Team of the week: Michigan State. The Spartans earn this honor for the second straight week, and with good reason. They are now the Big Ten's top-ranked team after an earth-rattling victory over Wisconsin. Michigan State is unscathed through 75 percent of its October group of death and has to be considered a leading Rose Bowl contender.
Best game: Michigan State 37, Wisconsin 31. What else? Obscured by the game's final play was a very exciting 14-point comeback in the fourth quarter by Wisconsin. There were four total touchdowns in the fourth quarter, not to mention some huge special-teams plays by the Spartans. And of course, there was the ...
Biggest play: Michigan State receiver Keith Nichol's game-winning Hail Mary reception with no time left on the clock. So much had to go right for that play to work. Kirk Cousins had to launch the ball into the end zone with his left foot standing on his own 45-yard line as a Wisconsin defender leaped toward him. The ball had to go right through the hands of Wisconsin receiver Jared Abbrederis, who was playing defense because of his catching ability. Abbrederis appeared to mistime his jump just a bit but got his hand on the ball just enough to deflect it slightly.
Then the ball came right to B.J. Cunningham, Michigan State's best receiver, who was in position to make the play. But the deflection may have surprised him, and the ball bounced right off his face mask. (And had Cunningham or Nichol gone out of bounds? The referee had thrown his hat on the ground, indicating a receiver had left the field of play.) Yet somehow the carom straightened out perfectly to Nichol a couple of feet shy of the end zone. Nichol then had to wrestle the ball over the goal line with two defenders wrapped around him. And finally, the replay officials had to have the courage to make the call that decided the game -- the right call, by the way. That's why "Rocket" will be talked about for decades in East Lansing, Madison and beyond.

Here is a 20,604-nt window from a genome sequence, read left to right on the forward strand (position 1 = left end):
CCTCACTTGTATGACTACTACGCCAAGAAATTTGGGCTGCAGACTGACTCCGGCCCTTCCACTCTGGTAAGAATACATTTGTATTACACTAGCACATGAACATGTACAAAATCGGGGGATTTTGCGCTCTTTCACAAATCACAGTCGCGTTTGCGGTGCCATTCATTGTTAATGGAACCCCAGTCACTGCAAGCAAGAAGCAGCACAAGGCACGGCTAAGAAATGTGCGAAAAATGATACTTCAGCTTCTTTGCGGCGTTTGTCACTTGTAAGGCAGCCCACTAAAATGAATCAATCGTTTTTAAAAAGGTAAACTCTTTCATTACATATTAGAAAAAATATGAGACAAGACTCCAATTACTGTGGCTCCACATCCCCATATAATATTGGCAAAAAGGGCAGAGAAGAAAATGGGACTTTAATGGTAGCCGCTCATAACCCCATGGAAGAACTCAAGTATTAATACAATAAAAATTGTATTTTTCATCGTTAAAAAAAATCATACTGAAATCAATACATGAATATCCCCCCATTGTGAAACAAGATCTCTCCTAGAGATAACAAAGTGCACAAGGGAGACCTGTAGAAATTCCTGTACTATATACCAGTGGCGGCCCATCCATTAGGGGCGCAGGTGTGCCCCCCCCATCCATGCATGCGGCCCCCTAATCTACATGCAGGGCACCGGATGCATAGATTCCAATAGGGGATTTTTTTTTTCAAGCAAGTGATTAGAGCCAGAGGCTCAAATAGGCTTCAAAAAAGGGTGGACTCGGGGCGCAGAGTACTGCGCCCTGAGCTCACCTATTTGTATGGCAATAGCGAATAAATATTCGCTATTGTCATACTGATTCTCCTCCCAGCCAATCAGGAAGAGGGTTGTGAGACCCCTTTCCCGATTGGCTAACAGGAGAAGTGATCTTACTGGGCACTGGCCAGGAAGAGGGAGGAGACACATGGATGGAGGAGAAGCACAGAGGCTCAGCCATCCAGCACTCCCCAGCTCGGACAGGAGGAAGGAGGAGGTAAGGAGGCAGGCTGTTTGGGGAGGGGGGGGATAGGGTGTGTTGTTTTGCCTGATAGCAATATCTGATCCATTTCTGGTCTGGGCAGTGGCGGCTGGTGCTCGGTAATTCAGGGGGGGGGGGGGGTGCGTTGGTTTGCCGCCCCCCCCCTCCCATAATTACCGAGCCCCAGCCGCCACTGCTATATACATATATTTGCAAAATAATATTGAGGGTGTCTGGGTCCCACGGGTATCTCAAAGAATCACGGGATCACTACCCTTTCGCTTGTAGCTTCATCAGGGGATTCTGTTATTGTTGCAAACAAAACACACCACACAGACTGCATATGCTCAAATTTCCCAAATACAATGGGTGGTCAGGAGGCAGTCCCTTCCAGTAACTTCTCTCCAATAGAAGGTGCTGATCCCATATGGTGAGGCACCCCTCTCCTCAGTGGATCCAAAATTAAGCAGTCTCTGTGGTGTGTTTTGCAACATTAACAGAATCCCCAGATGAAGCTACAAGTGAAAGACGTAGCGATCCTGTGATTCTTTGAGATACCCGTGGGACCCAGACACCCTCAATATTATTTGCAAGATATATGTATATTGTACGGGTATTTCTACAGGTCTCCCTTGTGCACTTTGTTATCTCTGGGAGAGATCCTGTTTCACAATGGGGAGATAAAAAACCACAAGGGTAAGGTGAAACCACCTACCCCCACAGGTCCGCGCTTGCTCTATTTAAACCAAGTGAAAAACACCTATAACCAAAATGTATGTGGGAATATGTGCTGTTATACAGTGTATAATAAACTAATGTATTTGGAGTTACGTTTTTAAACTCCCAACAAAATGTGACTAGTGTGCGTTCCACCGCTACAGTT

Best call: Penn State finally starting Matt McGloin at quarterback at Northwestern. McGloin played very well in the first half and threw two touchdown passes as the Lions led 27-24 at halftime. Though he cooled off in the second half, Penn State couldn't afford to fall behind and give Northwestern confidence in a game that was ultimately decided by only 10 points.
Most questionable call(s): Bret Bielema's two timeouts in the final 42 seconds, which allowed Michigan State enough time to pull off the miracle. The first timeout was very understandable, as the Spartans had just fumbled and faced second-and-20 from their own 24. You have to make Michigan State put the ball in the air there and risk a turnover, or you can take more timeouts if they run the ball and try to get it back. The second timeout came after an 11-yard pass and with 30 seconds left. If the philosophy was to put pressure on Michigan State on second down by calling timeout, then you might as well do the same thing on third down, right?
However, even if Wisconsin gets a stop there or if the Spartans merely run a safe running play, the Badgers' best options were (A) blocking the punt; (B) hoping Michigan State muffs the snap on the punt; or (C) getting the ball back with about 20 seconds left, probably deep in your own territory since you went for a punt block and not a return. The risks likely outweigh the rewards there. But the bottom line is that Wisconsin should have been able to knock away a Hail Mary pass that had to have everything go right (see above). And Bielema has always been a very aggressive coach, so the same fans who celebrate the 70-point games have to accept that aggression will backfire every now and then.